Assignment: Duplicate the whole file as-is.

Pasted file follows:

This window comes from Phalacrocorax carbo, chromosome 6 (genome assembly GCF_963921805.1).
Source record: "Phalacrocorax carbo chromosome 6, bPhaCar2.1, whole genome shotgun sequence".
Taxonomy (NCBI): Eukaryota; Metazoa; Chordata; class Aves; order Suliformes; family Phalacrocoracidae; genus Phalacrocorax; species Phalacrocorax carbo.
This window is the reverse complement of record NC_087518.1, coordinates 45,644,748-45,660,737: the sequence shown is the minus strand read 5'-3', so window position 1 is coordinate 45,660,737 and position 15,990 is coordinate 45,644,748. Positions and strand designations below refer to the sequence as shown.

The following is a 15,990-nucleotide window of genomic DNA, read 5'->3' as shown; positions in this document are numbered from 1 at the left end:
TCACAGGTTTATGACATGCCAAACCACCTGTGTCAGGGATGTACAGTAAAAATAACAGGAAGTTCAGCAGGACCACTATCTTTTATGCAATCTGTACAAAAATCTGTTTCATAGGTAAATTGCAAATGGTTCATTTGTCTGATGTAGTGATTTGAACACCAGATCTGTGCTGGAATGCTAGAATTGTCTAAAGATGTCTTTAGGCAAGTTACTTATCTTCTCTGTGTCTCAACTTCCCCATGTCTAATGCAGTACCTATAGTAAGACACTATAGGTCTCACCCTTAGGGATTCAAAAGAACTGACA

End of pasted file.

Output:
This window comes from Phalacrocorax carbo, chromosome 6 (genome assembly GCF_963921805.1).
Source record: "Phalacrocorax carbo chromosome 6, bPhaCar2.1, whole genome shotgun sequence".
Taxonomy (NCBI): Eukaryota; Metazoa; Chordata; class Aves; order Suliformes; family Phalacrocoracidae; genus Phalacrocorax; species Phalacrocorax carbo.
This window is the reverse complement of record NC_087518.1, coordinates 45,644,748-45,660,737: the sequence shown is the minus strand read 5'-3', so window position 1 is coordinate 45,660,737 and position 15,990 is coordinate 45,644,748. Positions and strand designations below refer to the sequence as shown.

The following is a 15,990-nucleotide window of genomic DNA, read 5'->3' as shown; positions in this document are numbered from 1 at the left end:
TCACAGGTTTATGACATGCCAAACCACCTGTGTCAGGGATGTACAGTAAAAATAACAGGAAGTTCAGCAGGACCACTATCTTTTATGCAATCTGTACAAAAATCTGTTTCATAGGTAAATTGCAAATGGTTCATTTGTCTGATGTAGTGATTTGAACACCAGATCTGTGCTGGAATGCTAGAATTGTCTAAAGATGTCTTTAGGCAAGTTACTTATCTTCTCTGTGTCTCAACTTCCCCATGTCTAATGCAGTACCTATAGTAAGACACTATAGGTCTCACCCTTAGGGATTCAAAAGAACTGACA